Can we trust the Bible?
This question concerns one of the fundamental pillars of the Christian faith: the authority of Scripture. From the accuracy of manuscripts to apparent contradictions, popular culture and scholarly works alike attempt to discredit the authority and infallibility of Scripture. Questions like these are rampant wherever you look:
- Isn’t the Bible full of contradictions?
- The Bible has been copied and translated so many times—hasn’t this process led to errors?
- How can you be sure that the Bible is the same now as when it was written?
- Didn’t the church arbitrarily decide which books should be included in the Bible and which books should be rejected?
- So many people have different interpretations of the Bible—what makes you think that yours is correct?
- How can you place your faith in a book that condones genocide and slavery?
- Doesn’t the Bible make a number of claims that are scientifically inaccurate?
When faced with such questions regarding whether or not we trust the authority of the Bible, there are three responses we can make when it comes to the question of trusting the authority of the Bible:
- “No”—A Sweeping Rejection: When someone rejects the Bible out of hand, it is often due to listening to secondhand sources about the Bible rather than a personal investigation of its content.
- “Maybe”—Problems Exist: Someone accepts some of what the Bible says, but there are one or more stumbling blocks.
- “Yes”—An Acknowledgement of the Authority of the Bible: This is the belief that the Bible is ultimately trustworthy.
“The Bible Is Not Trustworthy”
The view that the Bible is not trustworthy often stems from secondhand knowledge. Consider the phrases “God helps those who help themselves” or “Cleanliness is next to godliness.” Despite the popularity of these phrases, they occur nowhere in the Bible. In fact, these are not even principles in the Bible.
Still others have the false impression that the Bible is scientifically inaccurate. They think the Bible teaches that the earth is flat or is the center of the universe. Others think the New Testament was written centuries after the events it describes. Still others believe the earliest manuscripts we have are from the fourth or fifth centuries. Another false impression is that the Old Testament is simply derivative of older Babylonian or Assyrian myths.
Although false impressions and objections abound, they are not new. As Theodore Beza said, “The Church is an anvil that has worn out many a hammer.” The same is true of the Bible. The Bible is more than able to withstand any objections to its accuracy, just as it has done in the past.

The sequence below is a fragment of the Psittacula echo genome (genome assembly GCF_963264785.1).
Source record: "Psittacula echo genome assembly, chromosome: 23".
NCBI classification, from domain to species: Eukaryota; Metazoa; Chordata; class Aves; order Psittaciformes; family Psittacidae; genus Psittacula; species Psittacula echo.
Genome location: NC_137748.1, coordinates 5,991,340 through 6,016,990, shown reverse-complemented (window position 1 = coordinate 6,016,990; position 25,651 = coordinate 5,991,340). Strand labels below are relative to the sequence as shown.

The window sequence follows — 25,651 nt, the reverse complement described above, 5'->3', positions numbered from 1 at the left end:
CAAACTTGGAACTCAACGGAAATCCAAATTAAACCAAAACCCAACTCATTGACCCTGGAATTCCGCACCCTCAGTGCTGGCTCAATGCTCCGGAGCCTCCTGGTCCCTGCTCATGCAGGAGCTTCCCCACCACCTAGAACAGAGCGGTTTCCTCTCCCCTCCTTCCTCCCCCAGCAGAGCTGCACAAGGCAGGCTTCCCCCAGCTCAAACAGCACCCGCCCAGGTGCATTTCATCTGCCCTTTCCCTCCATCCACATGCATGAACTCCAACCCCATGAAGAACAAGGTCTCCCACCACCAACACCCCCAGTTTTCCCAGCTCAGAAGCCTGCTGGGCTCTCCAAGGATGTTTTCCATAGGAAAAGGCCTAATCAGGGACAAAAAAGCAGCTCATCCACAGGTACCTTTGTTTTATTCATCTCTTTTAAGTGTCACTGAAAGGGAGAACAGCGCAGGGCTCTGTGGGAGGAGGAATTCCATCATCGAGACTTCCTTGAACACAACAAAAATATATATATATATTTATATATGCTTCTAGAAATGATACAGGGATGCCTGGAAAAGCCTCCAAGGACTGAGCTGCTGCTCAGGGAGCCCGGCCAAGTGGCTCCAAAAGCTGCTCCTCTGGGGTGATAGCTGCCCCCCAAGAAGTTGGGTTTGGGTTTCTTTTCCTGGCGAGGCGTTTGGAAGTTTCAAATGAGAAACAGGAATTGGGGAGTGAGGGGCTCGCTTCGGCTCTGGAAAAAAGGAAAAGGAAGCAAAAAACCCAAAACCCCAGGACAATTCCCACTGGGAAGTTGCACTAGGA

Need a resource to help you respond to objections like this one? Read Ken Boa’s I’m Glad You Asked.
Turning Objection into Opportunity
When someone rejects the Bible because they have a vague, misinformed idea of it, you have an opportunity to present the gospel clearly. You can walk them through the truths of Scripture to give them a fresh view on the gospel.
It could also be that someone has true intellectual difficulties in accepted the Bible as true. This, too, is an opportunity to present the gospel, opening conversations regarding the reliability of the Bible. The following tests regarding the reliability of Scripture can help overcome some questions regarding the accuracy of the manuscripts:
- Bibliographic Test: Examines the original autographs to the present day. First of all, this looks at the quantity of manuscripts we possess. Secondly, we look at the quality of the manuscripts. Finally, we examine the time span, looking at how much time has passed between the events described and the writing of the manuscripts.
- Internal Test: Looks at the manuscript itself to clear away any apparent contradictions as well as what the writers of the Bible have to say about it, such as its inspired nature.
- External Test: Compares external evidence (such as archaeological discoveries) to what is mentioned in the manuscript.
Based on these tests, the Bible surpasses all other ancient manuscripts. Whereas other religious texts have only one fragmented manuscript available to us, there are numerous manuscripts of both the Old and New Testaments that agree in content. Even though there are a few manuscripts containing scribal errors—ancient “typos”—these errors are corrected by the sheer number of surviving accurate manuscripts. Their combined witness points to the trustworthiness and accuracy of the Bible.